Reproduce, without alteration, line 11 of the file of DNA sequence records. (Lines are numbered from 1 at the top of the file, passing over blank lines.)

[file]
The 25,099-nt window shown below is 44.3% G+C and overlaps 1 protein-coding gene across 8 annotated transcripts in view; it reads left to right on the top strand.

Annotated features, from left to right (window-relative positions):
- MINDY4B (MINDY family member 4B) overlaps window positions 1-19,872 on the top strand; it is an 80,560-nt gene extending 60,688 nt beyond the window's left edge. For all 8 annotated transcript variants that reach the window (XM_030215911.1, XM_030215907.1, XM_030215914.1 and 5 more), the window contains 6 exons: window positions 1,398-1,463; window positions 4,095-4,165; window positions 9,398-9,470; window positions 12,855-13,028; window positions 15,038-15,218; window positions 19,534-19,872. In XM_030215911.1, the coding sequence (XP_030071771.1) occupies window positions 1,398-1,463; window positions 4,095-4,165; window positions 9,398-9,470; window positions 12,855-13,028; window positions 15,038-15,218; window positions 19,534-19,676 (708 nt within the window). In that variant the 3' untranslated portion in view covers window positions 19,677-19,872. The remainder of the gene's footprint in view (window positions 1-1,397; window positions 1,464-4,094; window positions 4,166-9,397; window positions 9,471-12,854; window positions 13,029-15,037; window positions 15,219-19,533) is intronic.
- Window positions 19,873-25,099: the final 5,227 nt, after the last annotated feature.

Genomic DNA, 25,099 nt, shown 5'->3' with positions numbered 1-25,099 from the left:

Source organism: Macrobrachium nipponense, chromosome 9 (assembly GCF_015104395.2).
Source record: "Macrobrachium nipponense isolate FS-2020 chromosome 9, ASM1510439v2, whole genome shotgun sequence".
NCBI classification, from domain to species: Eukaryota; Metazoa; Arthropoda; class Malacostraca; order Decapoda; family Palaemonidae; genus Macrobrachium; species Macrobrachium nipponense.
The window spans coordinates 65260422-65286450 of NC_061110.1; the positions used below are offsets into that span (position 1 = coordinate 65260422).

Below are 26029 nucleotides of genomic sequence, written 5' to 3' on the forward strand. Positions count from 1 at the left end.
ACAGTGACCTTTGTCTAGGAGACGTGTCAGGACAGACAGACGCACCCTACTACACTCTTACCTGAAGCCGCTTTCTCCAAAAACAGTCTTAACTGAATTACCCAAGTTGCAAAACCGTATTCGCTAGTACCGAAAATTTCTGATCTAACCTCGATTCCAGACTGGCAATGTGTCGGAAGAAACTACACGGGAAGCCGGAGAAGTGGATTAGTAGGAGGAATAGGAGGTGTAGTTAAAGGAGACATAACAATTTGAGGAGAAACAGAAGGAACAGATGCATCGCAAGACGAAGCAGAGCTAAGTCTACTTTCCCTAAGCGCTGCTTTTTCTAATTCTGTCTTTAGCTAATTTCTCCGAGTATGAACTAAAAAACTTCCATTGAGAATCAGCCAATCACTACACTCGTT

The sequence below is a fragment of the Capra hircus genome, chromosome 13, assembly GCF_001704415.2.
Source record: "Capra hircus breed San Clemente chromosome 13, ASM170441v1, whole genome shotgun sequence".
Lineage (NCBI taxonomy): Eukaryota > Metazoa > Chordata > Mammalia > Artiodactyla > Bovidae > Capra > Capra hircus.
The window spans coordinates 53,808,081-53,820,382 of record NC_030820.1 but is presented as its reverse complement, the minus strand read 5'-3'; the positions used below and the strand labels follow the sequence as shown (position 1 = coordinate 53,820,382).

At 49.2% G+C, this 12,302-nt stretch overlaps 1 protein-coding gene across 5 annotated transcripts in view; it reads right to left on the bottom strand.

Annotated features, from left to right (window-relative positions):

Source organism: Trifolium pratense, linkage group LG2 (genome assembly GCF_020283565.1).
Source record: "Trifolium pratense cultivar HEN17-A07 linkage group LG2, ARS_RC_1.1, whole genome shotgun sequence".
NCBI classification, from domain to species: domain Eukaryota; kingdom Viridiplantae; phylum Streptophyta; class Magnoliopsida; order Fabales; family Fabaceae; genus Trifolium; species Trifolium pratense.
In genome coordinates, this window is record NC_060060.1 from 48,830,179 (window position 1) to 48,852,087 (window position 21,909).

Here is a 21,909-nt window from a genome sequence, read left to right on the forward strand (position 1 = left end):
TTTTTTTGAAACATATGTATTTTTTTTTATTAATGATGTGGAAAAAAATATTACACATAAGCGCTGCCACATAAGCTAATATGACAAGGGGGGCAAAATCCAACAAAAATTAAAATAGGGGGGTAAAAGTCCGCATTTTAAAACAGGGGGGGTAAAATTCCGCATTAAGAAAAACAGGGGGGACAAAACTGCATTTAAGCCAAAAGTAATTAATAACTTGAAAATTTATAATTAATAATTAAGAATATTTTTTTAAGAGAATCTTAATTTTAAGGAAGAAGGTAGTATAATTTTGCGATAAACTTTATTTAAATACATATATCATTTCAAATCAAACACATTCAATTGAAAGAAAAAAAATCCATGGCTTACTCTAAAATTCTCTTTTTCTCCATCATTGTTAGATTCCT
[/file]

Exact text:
ACAGTGACCTTTGTCTAGGAGACGTGTCAGGACAGACAGACGCACCCTACTACACTCTTACCTGAAGCCGCTTTCTCCAAAAACAGTCTTAACTGAATTACCCAAGTTGCAAAACCGTATTCGCTAGTACCGAAAATTTCTGATCTAACCTCGATTCCAGACTGGCAATGTGTCGGAAGAAACTACACGGGAAGCCGGAGAAGTGGATTAGTAGGAGGAATAGGAGGTGTAGTTAAAGGAGACATAACAATTTGAGGAGAAACAGAAGGAACAGATGCATCGCAAGACGAAGCAGAGCTAAGTCTACTTTCCCTAAGCGCTGCTTTTTCTAATTCTGTCTTTAGCTAATTTCTCCGAGTATGAACTAAAAAACTTCCATTGAGAATCAGCCAATCACTACACTCGTT